This story was printed in the NAMI ADVOCATE, Winter 2014, page 23.
For years, I was told by friends and family that I was overly dramatic and overreacting to situations around me. I was told to “just get over it” and “be normal.” For all those years, I tried desperately hard to act like everyone around me. Yet I always realized that they had something that I didn’t have. They were able to process events and not get upset. They weren’t changing from extremely
happy to super sad in a matter of hours. They didn’t think about killing themselves every moment of the day. They didn’t get relief by cutting up their bodies. Something was different, and I just couldn’t figure it out.
In college, I decided to major in psychology. We learned everything there is to know about the human brain and all of the chemical imbalances that go along with different disorders. My sophomore year, I had my first incidence with suicide. Before I was able to do anything, my friends caught wind of it and called the police. From that day through the next few years, suicide was about the only thing on my mind. The police were called intermittently during these years, but no treatment or counseling was ever sought. Besides, I had found a different outlet for my pain: cutting and alcoholism.
My drinking quickly evolved into full-blown alcoholism within weeks of taking my first drink. At the time, I knew that alcohol was basically the only thing that was keeping me alive. Then February 15, 2013 happened.
That morning, I went to work chemically altered with a lot of the new anti-anxiety pills that were just prescribed to me. I was going to kill myself that night. I had given away my dog, packed up my house, and got everything all set. Somehow my boss caught wind of it and ended up calling the police. I was sent to a special psychiatric hospital, where I stayed for about a month.
There I was officially diagnosed for the first time in my life with borderline personality disorder and bipolar II disorder. However, I did not want to admit that I had a mental illness. After being told this information, something snapped in my brain and I began getting violent and ended up on four-point restraints.
(After repeated hospitalizations, more restraints, and many more medications, Ashley’s journey took a more positive turn.)
Finally, I was sent to a local hospital with a psychiatric unit after another attempt to kill myself. I was blessed with being assigned an amazing psychiatrist who finally figured out my medication. He took me off the boat load of medications that were basically just sedating me and put me on a mood stabilizer and an antidepressant. Suddenly, life was beginning to feel easier to handle. My moods weren’t swinging from one extreme to another, and I no longer wanted to kill myself every day. He set me up with a community agency that would provide me my medication and therapy on a long term basis. I was able to return to school and pursue psychiatric nursing while obtaining a new job. I was finally beginning to function like those “normal” people that I had admired ever since childhood.
Throughout my journey, I have been hit with many negative views and criticisms about what I was going through. The stigma of having a mental illness began to flood into my life and affect everything. However, thanks to NAMI’S Peer-to-Peer classes, I began to understand that I wasn’t alone in the fight against stigma and that together we can enlighten the world one person at a time.Its danger is not to be underestimated. It is the leading cause of disability in the United States and other developed countries. If left untreated, it can lead to suicide.”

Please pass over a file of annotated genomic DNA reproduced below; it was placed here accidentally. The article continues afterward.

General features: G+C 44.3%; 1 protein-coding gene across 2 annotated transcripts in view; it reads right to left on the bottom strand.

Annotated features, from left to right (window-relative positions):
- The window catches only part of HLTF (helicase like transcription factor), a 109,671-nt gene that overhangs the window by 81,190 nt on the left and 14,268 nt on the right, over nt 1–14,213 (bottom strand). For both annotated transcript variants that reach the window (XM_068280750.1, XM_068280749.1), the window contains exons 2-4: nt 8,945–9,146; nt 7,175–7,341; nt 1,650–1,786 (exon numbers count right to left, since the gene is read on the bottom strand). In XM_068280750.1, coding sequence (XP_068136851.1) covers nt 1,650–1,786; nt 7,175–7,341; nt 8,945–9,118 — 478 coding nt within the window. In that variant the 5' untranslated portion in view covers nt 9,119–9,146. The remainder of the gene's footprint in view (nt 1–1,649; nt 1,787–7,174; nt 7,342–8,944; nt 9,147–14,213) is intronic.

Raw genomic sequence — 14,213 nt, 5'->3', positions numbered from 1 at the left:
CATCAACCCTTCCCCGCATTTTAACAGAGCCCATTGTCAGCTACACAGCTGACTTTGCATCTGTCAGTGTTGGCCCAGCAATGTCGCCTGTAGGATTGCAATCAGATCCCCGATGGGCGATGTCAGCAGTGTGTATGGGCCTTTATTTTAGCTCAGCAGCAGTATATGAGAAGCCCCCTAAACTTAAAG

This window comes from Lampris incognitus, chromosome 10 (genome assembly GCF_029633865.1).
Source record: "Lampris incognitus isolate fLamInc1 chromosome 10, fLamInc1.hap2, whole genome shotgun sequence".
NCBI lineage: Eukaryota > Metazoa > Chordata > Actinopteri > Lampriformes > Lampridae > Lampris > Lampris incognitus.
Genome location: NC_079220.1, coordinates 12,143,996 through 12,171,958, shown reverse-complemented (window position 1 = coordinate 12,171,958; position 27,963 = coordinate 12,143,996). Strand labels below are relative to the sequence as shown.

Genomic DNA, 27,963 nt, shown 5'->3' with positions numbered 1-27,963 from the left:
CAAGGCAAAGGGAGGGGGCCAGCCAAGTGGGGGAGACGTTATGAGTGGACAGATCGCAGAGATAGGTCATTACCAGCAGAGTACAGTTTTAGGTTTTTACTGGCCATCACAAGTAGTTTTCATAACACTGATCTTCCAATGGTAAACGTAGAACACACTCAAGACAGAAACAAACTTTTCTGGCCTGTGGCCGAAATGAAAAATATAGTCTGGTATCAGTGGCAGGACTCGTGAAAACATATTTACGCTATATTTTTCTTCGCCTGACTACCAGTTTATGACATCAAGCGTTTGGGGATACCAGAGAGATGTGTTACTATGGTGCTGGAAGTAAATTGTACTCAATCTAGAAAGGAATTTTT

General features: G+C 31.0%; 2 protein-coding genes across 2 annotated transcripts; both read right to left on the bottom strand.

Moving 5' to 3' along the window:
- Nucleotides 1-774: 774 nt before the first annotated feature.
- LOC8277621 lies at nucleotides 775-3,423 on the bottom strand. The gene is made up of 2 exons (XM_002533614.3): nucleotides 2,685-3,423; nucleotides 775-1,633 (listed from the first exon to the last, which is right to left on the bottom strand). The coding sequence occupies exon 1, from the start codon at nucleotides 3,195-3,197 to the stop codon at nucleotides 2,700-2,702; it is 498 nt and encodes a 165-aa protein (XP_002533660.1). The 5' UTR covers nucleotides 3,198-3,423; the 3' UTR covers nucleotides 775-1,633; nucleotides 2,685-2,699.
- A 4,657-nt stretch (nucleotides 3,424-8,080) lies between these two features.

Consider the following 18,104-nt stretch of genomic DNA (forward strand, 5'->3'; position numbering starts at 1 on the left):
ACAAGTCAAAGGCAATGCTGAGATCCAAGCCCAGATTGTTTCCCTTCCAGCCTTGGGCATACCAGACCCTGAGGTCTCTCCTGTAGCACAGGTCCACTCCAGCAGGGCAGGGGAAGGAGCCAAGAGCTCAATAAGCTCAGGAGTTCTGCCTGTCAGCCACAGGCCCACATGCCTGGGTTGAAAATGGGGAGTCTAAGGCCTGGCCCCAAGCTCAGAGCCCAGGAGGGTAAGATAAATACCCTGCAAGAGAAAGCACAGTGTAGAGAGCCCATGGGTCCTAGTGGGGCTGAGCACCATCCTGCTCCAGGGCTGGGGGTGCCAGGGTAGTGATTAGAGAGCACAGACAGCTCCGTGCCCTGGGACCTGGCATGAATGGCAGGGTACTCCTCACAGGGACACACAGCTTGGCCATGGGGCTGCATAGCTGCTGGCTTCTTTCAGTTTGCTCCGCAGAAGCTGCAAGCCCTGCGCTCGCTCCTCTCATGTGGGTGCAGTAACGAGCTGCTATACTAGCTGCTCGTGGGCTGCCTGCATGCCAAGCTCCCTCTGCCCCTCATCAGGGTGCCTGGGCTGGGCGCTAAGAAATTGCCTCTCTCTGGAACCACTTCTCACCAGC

The good news is it is a highly treatable illness.
A closer look at symptoms reveals these characteristics of mood: sad or very irritable; cannot be cheered up; loss of interest in pleasure in daily activities.
Among physical symptoms are insomnia or sleeping too much; change in appetite or a significant unintentional change in weight; being visibly slowed down or agitated; extreme fatigue and lack of energy; decreased sexual drive, catatonia (psychotic stage).
Behavioral symptoms include decreased motivation; decreased task performance; withdrawal and isolation; loss of gratification in effort; lack of attention to hygiene and appearance; no desire to talk, interact, socialize; grossly disorganized (psychotic stage).
Symptoms associated with thinking include accusatory, self blaming thoughts; feelings of worthlessness or excessive guilt; having very low self-esteem; marked indecisiveness or the inability to think, remember, concentrate; recurrent thoughts of death, suicidal thoughts, suicidal plans; delusions (psychotic stage), disorganized, incoherent speech (psychotic stage).
Symptoms involving the senses are hypersensitive to noise, light, stress;
hallucinations (psychotic stage).
Psychosis is a break with reality in which the person sees, hears, or feels things that are not there. Psychosis can be manifested in bipolar disorder, schizophrenia, as well as depression.
Abraham Lincoln gives a glimpse of the depths of his depression when he said, “I am now the most miserable man living. If what I feel were equally distributed to the whole human family, there would not be one cheerful face on earth. Whether I shall ever be better, I cannot tell. I awfully forbode I shall not. To remain as I am is impossible. I must die or be better, it appears to me.”
Because the physical signs of a major depressive episode can mimic other illnesses of the thyroid and adrenal glands, and illnesses like MS and heart disease are known to cause depression, these physical disorders need to be ruled out. It is absolutely essential for people experiencing depressive symptoms to ask for, and get, a complete physical as part of their diagnostic work-up.
It is important to know there is good treatment for depression. A person should not try to “tough it out.” There is HOPE. Treatment works.